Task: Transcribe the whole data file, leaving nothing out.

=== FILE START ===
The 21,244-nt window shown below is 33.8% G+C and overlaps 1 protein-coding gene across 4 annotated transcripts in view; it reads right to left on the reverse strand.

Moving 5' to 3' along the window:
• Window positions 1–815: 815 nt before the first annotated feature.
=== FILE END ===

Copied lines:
The 21,244-nt window shown below is 33.8% G+C and overlaps 1 protein-coding gene across 4 annotated transcripts in view; it reads right to left on the reverse strand.

Moving 5' to 3' along the window:
• Window positions 1–815: 815 nt before the first annotated feature.